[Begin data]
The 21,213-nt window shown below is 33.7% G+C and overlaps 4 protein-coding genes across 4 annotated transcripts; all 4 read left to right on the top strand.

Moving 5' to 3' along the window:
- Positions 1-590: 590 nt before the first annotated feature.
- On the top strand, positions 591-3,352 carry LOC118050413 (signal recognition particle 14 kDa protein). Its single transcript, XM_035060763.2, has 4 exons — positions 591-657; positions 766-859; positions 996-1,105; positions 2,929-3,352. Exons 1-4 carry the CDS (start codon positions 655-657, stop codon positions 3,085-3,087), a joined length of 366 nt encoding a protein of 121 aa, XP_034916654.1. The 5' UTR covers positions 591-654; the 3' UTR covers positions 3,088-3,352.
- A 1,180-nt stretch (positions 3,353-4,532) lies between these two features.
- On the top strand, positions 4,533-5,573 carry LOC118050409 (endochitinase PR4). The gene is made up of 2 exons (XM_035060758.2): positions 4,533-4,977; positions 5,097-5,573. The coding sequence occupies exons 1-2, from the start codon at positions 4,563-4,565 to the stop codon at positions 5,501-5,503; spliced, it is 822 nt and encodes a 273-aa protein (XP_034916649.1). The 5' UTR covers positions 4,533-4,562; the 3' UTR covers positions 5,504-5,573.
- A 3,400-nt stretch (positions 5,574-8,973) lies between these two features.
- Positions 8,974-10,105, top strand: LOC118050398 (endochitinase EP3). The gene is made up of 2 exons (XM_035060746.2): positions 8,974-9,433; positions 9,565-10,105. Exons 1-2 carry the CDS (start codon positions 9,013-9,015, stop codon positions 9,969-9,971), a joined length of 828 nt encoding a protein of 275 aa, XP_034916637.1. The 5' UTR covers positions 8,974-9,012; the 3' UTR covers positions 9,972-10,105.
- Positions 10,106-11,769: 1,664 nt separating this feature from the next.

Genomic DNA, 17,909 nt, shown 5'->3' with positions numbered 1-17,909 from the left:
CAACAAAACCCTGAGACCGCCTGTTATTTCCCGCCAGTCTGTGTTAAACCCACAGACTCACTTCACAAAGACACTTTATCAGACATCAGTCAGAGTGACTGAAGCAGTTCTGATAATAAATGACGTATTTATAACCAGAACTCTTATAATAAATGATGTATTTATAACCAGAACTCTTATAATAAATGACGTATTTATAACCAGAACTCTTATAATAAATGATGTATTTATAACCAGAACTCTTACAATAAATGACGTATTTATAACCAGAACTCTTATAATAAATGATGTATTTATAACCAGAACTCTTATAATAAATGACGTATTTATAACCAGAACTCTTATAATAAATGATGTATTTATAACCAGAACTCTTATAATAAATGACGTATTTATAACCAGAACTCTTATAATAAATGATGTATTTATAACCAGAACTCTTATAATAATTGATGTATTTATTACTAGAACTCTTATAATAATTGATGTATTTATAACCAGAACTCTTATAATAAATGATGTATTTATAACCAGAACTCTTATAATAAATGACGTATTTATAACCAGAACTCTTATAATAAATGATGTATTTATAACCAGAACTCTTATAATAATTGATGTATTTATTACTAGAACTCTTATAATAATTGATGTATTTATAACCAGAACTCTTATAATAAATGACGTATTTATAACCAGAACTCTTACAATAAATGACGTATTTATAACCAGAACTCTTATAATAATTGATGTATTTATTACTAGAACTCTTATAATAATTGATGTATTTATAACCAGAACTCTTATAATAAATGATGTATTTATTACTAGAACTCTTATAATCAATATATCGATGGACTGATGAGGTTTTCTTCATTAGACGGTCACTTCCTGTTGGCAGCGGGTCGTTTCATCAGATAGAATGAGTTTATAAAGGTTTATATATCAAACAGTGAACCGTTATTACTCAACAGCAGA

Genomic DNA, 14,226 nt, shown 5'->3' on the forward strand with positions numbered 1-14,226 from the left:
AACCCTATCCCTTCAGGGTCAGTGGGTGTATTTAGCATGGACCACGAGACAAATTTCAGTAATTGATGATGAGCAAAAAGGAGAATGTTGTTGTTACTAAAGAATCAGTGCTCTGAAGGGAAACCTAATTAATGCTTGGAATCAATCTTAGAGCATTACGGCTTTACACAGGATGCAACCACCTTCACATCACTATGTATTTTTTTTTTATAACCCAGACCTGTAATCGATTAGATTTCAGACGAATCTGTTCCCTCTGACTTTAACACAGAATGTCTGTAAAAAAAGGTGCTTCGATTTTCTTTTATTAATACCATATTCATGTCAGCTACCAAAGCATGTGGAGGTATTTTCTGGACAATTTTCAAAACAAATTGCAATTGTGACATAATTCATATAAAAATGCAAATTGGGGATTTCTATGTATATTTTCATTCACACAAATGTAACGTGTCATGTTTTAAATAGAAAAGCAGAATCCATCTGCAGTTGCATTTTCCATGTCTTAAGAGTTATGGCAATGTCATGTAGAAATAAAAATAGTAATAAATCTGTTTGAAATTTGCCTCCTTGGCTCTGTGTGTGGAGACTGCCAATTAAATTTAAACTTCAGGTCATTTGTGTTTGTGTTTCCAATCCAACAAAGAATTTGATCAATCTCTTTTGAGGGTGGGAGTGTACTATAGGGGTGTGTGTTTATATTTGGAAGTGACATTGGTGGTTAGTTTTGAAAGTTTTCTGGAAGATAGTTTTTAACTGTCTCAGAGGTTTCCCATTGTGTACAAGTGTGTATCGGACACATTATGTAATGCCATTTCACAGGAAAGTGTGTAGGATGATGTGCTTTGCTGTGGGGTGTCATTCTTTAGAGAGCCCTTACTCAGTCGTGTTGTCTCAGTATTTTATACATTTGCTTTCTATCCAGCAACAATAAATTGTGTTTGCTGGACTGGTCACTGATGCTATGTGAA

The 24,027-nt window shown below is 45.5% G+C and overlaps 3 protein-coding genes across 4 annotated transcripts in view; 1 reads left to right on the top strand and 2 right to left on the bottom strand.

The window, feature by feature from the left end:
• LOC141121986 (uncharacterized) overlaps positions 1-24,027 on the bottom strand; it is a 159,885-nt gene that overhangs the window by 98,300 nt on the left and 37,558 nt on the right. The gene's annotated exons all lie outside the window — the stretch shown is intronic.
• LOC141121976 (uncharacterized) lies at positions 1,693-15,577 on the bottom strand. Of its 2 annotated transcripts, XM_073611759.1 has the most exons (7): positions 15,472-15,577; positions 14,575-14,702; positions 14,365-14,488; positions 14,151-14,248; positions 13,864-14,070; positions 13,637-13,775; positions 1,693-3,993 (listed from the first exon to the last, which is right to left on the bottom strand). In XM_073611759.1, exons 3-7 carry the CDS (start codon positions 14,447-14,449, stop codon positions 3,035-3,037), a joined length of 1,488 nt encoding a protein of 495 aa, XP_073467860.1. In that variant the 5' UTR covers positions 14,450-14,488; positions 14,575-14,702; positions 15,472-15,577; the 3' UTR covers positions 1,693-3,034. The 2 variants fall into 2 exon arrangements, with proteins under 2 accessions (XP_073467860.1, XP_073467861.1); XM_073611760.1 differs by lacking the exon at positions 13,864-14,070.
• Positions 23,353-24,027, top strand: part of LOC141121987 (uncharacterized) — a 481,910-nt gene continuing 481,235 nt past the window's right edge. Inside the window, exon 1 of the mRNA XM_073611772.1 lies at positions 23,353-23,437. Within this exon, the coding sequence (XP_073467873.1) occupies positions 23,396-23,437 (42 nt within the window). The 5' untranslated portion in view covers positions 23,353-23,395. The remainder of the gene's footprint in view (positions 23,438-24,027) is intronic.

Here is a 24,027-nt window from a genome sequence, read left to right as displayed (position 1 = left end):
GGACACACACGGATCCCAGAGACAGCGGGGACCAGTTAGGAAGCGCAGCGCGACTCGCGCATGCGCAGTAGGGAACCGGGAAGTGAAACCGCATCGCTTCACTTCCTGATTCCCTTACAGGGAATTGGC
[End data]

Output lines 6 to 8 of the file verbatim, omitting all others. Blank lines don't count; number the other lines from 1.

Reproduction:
- On the top strand, positions 4,533-5,573 carry LOC118050409 (endochitinase PR4). The gene is made up of 2 exons (XM_035060758.2): positions 4,533-4,977; positions 5,097-5,573. The coding sequence occupies exons 1-2, from the start codon at positions 4,563-4,565 to the stop codon at positions 5,501-5,503; spliced, it is 822 nt and encodes a 273-aa protein (XP_034916649.1). The 5' UTR covers positions 4,533-4,562; the 3' UTR covers positions 5,504-5,573.
- A 3,400-nt stretch (positions 5,574-8,973) lies between these two features.
- Positions 8,974-10,105, top strand: LOC118050398 (endochitinase EP3). The gene is made up of 2 exons (XM_035060746.2): positions 8,974-9,433; positions 9,565-10,105. Exons 1-2 carry the CDS (start codon positions 9,013-9,015, stop codon positions 9,969-9,971), a joined length of 828 nt encoding a protein of 275 aa, XP_034916637.1. The 5' UTR covers positions 8,974-9,012; the 3' UTR covers positions 9,972-10,105.